NLRB Finds Merit in Union Accusations Against Amazon

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In a sign that federal labor officials are closely scrutinizing management behavior during union campaigns, the National Labor Relations Board informed a lawyer representing workers at Amazon this week that it had found merit in accusations that the company had violated labor law.

The labor board found merit to charges that the company had required workers to attend anti-union meetings at a vast Staten Island warehouse where the Amazon Labor Union won a stunning election victory last month. The determination was communicated to the union Friday by an attorney for the labor board’s regional office in Brooklyn, according to Seth Goldstein, a lawyer representing the union.

Such meetings, often known as “captive audience” meetings, are legal under current labor board precedent. But last month, the board’s general counsel, Jennifer Abruzzo, issued a memo saying that the precedent was at odds with the underlying federal statute, and she indicated that she would seek to challenge it.

In the same filing of charges, the Amazon Labor Union accused the company of threatening to withhold benefits from employees if they voted to unionize, and of inaccurately indicating to employees that they could be fired if the warehouse were to unionize and they failed to pay union dues. The labor board also found merit to these accusations, according to an email from the attorney at the regional office, Matt Jackson.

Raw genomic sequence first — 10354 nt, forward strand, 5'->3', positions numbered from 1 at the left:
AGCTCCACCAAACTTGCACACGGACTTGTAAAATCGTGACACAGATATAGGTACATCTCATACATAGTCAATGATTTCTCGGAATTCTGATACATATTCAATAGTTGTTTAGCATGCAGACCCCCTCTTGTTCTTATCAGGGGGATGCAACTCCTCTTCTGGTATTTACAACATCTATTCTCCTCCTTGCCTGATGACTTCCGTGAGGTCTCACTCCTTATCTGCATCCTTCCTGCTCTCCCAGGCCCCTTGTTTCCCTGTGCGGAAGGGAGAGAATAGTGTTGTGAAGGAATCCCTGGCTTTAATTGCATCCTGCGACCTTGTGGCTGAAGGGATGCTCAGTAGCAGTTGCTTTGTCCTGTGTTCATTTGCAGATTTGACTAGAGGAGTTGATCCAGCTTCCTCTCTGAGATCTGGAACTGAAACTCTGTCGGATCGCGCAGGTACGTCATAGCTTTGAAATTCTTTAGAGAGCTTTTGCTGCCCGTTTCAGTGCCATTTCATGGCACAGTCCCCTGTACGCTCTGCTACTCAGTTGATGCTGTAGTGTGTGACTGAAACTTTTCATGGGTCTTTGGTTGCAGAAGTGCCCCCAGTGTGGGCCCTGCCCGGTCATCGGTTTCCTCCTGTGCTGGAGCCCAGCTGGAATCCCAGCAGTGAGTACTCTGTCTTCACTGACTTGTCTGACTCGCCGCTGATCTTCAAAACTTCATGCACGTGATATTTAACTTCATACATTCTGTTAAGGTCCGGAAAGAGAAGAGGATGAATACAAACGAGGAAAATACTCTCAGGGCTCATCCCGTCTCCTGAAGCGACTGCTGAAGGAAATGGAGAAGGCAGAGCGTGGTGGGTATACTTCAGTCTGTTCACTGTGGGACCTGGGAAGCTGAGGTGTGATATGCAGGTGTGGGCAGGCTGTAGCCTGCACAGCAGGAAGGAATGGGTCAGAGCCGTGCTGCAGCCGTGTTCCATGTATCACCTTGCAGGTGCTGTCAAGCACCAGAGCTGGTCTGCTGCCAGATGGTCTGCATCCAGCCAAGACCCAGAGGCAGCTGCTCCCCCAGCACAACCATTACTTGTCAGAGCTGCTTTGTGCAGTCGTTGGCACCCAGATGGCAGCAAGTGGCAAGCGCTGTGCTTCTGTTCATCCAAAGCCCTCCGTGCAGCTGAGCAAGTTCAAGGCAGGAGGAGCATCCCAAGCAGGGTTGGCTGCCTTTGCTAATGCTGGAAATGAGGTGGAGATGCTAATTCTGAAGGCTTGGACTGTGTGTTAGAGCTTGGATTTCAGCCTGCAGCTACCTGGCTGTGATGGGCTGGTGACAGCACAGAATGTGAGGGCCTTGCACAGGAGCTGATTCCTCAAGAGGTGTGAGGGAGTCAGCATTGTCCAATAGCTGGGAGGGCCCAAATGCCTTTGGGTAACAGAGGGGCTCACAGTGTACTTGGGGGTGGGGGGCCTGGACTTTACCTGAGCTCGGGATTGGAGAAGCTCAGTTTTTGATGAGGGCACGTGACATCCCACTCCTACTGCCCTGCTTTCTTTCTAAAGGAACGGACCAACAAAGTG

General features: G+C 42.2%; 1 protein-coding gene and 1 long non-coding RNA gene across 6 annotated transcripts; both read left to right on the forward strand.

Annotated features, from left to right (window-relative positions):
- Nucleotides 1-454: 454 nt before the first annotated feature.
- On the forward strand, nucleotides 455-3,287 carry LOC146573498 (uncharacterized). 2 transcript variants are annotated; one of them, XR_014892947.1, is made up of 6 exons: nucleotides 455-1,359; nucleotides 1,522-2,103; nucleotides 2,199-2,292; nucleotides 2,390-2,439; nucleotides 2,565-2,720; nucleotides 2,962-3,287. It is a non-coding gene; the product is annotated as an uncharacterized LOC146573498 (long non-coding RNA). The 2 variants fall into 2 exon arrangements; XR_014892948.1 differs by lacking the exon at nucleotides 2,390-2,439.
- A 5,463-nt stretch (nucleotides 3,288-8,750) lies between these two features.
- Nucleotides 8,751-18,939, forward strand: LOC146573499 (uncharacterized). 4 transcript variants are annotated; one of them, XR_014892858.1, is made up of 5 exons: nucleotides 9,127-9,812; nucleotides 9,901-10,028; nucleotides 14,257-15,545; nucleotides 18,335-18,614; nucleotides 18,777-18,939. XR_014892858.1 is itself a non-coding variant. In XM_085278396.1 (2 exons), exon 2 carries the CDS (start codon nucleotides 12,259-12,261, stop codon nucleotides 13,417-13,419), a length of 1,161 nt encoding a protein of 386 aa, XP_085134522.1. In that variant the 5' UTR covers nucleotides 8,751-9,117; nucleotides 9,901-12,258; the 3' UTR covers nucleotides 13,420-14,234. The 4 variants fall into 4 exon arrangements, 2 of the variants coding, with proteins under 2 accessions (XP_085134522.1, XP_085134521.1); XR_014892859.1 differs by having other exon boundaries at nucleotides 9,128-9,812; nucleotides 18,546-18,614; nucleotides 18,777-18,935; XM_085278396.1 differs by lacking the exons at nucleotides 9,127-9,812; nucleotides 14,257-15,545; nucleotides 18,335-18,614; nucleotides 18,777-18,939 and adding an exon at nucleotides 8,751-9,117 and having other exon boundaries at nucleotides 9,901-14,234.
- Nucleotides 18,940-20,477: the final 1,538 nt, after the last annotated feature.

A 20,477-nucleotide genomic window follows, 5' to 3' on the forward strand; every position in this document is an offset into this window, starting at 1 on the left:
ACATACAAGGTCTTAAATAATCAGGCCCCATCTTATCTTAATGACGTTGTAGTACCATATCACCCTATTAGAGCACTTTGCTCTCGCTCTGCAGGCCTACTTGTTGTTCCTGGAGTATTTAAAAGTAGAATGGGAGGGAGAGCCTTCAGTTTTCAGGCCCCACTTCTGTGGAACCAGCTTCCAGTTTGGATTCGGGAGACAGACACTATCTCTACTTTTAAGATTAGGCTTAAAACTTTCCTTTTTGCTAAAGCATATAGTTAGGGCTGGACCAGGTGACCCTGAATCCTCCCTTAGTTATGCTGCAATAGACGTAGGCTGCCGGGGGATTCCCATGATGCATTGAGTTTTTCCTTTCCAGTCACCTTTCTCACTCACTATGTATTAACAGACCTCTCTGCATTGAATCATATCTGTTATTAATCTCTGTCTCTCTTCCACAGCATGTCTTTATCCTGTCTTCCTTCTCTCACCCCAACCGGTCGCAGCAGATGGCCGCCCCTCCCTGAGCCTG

Mr. Jackson said the agency would soon issue a complaint reflecting those accusations unless Amazon settled the case. The complaint would be litigated before an administrative law judge, whose decision could be appealed to the labor board in Washington.

Mr. Goldstein applauded Ms. Abruzzo and the regional office for taking “decisive steps ending required captive audience meetings” and said the right to unionize “will be protected by ending Amazon’s inherently coercive work practices.”

. A spokeswoman for the board confirmed the findings. Kelly Nantel, an Amazon spokeswoman, said in a statement that “these allegations are false and we look forward to showing that through the process.”

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